Andy’s powerful open letter reminds us just how singular his voice is
'I’ve never set out to be a spokesperson for women’s equality.'
Whether you support him on the court or not, you cannot but have praise for Andy Murray's constant willingness to stand up for his female counterparts.
The sports star's post-match interviews have often been as newsworthy as the matches themselves, as he has repeatedly reminded reporters not to ignore the accomplishments of female players.
And now, the tennis champ has written about his hopes for women in tennis in a post that has given even greater insight into the deep respect he holds for the women who have both trained him and played alongside him throughout his career.
“I’ve never set out to be a spokesperson for women’s equality,” reads the opening line of his piece on BBC News.
Speaking about his relationship with his former coach, Amelie Mauresmo, Andy said he couldn’t help but notice how differently she was treated in comparison to his male coaches.
“Working with Amelia was, for me, because she was the right person for the job and not a question of her sex at all.
“However, it became clear to me that she wasn’t always treated the same as men in similar jobs, and so I felt I had to speak out about that.”
Andy revealed that since then, he is constantly asked about working with a female coach and women’s equality in the sport and says that he wouldn’t be able to look into the eyes of any top female tennis player if he did not speak his mind.
Getting to the core of the issue, Andy defended the notion that female tennis players have it easier due to shorter games and their different physicalities.
“People often underestimate the amount of work that it takes to become a top tennis player. And that work ethic is the same whether you are a man or a woman.
“There are hours spent in the gym, on court, in physio, traveling, analysing matches and opponents, talking with your team, managing your body, and of course, making plenty of sacrifices.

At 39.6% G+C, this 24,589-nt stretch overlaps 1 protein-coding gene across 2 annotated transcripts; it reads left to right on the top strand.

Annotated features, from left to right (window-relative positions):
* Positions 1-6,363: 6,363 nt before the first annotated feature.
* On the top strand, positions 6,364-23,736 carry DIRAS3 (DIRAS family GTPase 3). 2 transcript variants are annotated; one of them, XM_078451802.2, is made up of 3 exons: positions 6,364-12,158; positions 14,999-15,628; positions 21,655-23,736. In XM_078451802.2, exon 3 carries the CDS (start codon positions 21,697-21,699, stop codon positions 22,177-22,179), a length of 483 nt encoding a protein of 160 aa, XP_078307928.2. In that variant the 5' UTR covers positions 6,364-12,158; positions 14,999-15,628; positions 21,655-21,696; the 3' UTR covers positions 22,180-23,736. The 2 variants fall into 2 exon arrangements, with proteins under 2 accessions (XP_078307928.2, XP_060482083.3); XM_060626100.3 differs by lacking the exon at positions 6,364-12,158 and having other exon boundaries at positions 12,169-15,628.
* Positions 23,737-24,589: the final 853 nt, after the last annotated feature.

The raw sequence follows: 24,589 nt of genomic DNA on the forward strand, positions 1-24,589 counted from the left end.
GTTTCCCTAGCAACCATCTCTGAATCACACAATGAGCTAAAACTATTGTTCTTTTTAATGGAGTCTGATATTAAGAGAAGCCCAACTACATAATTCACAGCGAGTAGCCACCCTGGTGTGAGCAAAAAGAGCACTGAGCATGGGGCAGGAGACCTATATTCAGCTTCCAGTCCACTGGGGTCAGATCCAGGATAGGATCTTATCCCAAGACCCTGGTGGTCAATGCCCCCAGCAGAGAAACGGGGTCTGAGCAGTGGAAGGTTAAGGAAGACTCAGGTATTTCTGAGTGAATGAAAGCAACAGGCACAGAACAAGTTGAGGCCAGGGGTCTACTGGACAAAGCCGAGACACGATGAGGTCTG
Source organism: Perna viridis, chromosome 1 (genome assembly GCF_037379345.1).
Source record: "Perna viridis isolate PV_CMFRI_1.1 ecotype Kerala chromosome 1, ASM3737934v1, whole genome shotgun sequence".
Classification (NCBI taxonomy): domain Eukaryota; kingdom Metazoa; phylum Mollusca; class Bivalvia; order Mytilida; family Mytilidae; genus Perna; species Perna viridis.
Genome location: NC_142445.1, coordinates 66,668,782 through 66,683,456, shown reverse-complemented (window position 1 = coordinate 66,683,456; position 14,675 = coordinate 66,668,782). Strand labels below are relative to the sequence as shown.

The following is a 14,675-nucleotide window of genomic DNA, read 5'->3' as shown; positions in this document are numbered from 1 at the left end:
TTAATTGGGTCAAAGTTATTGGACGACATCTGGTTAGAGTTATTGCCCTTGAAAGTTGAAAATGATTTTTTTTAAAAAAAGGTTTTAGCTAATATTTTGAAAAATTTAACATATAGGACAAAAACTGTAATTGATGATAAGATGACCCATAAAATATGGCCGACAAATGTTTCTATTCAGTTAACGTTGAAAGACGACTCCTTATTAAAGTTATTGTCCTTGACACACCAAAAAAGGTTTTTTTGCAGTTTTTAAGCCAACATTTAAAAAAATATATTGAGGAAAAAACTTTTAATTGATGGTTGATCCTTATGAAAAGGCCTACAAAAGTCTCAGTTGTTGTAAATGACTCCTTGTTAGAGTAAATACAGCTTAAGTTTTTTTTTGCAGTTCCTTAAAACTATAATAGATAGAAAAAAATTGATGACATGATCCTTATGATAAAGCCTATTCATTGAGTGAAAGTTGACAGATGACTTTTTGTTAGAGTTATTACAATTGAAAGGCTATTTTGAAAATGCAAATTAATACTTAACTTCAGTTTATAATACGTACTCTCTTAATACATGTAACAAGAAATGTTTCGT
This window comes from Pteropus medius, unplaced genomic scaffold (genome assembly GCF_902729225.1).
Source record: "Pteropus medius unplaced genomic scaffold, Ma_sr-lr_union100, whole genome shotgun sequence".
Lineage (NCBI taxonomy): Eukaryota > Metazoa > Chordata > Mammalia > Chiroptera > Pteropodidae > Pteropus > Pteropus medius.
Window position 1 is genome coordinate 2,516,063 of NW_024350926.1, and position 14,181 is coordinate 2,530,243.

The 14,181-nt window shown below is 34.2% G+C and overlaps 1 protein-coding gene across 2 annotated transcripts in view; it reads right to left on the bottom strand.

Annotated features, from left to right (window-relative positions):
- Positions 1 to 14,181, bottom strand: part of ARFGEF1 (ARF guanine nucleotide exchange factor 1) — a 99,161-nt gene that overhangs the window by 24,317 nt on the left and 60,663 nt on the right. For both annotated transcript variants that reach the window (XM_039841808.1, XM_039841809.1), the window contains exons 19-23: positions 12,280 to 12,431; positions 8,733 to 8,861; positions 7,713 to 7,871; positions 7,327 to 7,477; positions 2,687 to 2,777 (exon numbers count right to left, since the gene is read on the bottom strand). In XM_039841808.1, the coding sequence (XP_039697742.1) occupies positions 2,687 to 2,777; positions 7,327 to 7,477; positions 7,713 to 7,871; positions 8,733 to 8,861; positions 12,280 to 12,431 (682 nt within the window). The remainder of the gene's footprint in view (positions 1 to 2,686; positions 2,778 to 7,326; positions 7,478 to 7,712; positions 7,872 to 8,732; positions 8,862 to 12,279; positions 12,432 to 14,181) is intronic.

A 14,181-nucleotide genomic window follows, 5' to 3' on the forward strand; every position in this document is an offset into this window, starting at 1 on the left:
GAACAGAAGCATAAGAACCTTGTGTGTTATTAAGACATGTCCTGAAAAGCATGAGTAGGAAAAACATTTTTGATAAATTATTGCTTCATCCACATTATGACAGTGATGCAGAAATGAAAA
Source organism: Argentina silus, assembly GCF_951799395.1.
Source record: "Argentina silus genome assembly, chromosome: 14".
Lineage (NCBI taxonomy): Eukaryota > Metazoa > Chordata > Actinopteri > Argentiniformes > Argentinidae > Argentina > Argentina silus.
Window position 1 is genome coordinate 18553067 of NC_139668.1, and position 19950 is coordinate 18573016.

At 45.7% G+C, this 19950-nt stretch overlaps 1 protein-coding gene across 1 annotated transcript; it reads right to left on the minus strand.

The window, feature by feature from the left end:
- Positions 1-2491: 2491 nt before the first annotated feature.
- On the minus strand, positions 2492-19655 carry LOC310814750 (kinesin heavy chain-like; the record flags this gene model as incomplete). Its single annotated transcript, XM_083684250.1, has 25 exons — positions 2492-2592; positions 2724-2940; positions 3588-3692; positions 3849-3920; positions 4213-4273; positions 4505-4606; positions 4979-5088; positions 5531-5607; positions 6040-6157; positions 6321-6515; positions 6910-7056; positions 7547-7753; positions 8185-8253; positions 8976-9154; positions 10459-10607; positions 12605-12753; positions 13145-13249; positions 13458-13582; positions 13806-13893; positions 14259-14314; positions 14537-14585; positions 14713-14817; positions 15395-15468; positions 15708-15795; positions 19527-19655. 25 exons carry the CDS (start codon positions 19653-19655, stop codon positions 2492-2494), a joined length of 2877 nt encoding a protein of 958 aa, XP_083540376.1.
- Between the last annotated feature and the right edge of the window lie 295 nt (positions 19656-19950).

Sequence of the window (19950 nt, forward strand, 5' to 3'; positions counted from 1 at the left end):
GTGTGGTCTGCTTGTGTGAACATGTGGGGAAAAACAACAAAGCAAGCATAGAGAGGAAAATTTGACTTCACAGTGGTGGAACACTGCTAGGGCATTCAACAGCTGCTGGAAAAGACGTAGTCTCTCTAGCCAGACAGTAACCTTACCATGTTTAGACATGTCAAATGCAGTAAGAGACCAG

“Anyone who has spent any time with any of the top women will know that they make those same sacrifices and are as determined and committed to winning as any of the top men on the tour.”
— Louisa Compton (@louisa_compton) September 18, 2017
Talking about his experiences playing alongside female tennis players in mixed doubles, Andy admitted that they have been some of the most enjoyable and relaxed times he has spent on the court.
“Some of the most fun I’ve had on court has been when playing mixed doubles – with Heather Watson and Laura Robson.
"Although they probably wouldn’t say the same about playing with me,” he joked.
While Andy remains one of the most consistent male voices in sport speaking up for his female counterparts, he acknowledged that his sport, in particular, has come a long way.
“It’s great that all the [Grand] Slams pay their male and female champions the same.
"No other sport is doing as much as tennis, and it’s great to be a part of a sport that is leading the way.
“Hopefully tennis can put pressure on other sports to do the same.”
Earlier this year, Andy shut down one reporter who ignored the accomplishments of US tennis stars such as Sloane Stephens when he suggested Sam Querrey was the first player from the US to reach a major semi-final since 2009.
In true Murray fashion, the world-number-three quickly interrupted with the correction which was laughed off by the reporter.
The interaction quickly went viral and again sparked the conversation about the treatment of female athletes in professional sport.
Andy Murray stops a reporter's question to remind him there are female tennis players too. pic.twitter.com/MBTXHnrr0E
— Brad Galli (@BradGalli) July 12, 2017
Last year, Murray yet again was quick to correct BBC presenter John Inverdale when he hailed Murray as the first person to win two gold medals in tennis at the Olympics – an accolade that both Serena and Venus Williams have won four times each.
While Andy’s open letter is definitely commendable, it also served as a reminder about how singular his voice is.
His words on the issue have often gone viral and have regularly been praised by the media and followers online, and rightly so.
However, it is also a reminder of how far we have yet to go until a time when these sentiments are just accepted and not described as “brave”.
Gender equality isn’t “brave”, it’s just right.
And while we should be hearing more of this sentiment from more people, for now, we will praise Andy Murray and share his thoughts as news until a day when they are no longer news-worthy.
Say what you want about Andy Murray, but you cannot argue against his knee-jerk reaction to highlight the incredible achievements of his female counterparts.